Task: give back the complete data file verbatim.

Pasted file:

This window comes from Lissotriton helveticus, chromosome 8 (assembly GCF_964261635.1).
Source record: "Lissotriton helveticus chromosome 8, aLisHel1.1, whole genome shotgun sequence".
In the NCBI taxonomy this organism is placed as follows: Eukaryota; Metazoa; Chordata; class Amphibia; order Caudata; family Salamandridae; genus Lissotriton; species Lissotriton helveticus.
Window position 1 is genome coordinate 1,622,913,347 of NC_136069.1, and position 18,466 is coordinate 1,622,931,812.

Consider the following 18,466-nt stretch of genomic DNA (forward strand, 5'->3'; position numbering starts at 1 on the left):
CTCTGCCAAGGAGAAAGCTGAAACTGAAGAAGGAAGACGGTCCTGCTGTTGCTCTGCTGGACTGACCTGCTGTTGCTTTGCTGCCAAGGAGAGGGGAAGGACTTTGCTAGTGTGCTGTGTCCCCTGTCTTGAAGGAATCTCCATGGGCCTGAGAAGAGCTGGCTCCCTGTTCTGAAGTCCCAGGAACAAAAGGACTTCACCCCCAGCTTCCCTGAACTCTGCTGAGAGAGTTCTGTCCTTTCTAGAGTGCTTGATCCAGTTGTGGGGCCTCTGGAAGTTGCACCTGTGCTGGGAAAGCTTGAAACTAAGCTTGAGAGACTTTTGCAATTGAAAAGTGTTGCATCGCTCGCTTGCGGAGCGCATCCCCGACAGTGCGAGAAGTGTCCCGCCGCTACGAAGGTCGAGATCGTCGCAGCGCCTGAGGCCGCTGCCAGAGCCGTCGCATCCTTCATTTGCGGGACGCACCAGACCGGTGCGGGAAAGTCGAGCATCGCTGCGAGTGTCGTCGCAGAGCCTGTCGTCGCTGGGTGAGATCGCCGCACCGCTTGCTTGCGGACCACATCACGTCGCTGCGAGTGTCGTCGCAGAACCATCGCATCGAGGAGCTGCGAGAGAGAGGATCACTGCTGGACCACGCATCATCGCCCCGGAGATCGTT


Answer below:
This window comes from Lissotriton helveticus, chromosome 8 (assembly GCF_964261635.1).
Source record: "Lissotriton helveticus chromosome 8, aLisHel1.1, whole genome shotgun sequence".
In the NCBI taxonomy this organism is placed as follows: Eukaryota; Metazoa; Chordata; class Amphibia; order Caudata; family Salamandridae; genus Lissotriton; species Lissotriton helveticus.
Window position 1 is genome coordinate 1,622,913,347 of NC_136069.1, and position 18,466 is coordinate 1,622,931,812.

Consider the following 18,466-nt stretch of genomic DNA (forward strand, 5'->3'; position numbering starts at 1 on the left):
CTCTGCCAAGGAGAAAGCTGAAACTGAAGAAGGAAGACGGTCCTGCTGTTGCTCTGCTGGACTGACCTGCTGTTGCTTTGCTGCCAAGGAGAGGGGAAGGACTTTGCTAGTGTGCTGTGTCCCCTGTCTTGAAGGAATCTCCATGGGCCTGAGAAGAGCTGGCTCCCTGTTCTGAAGTCCCAGGAACAAAAGGACTTCACCCCCAGCTTCCCTGAACTCTGCTGAGAGAGTTCTGTCCTTTCTAGAGTGCTTGATCCAGTTGTGGGGCCTCTGGAAGTTGCACCTGTGCTGGGAAAGCTTGAAACTAAGCTTGAGAGACTTTTGCAATTGAAAAGTGTTGCATCGCTCGCTTGCGGAGCGCATCCCCGACAGTGCGAGAAGTGTCCCGCCGCTACGAAGGTCGAGATCGTCGCAGCGCCTGAGGCCGCTGCCAGAGCCGTCGCATCCTTCATTTGCGGGACGCACCAGACCGGTGCGGGAAAGTCGAGCATCGCTGCGAGTGTCGTCGCAGAGCCTGTCGTCGCTGGGTGAGATCGCCGCACCGCTTGCTTGCGGACCACATCACGTCGCTGCGAGTGTCGTCGCAGAACCATCGCATCGAGGAGCTGCGAGAGAGAGGATCACTGCTGGACCACGCATCATCGCCCCGGAGATCGTT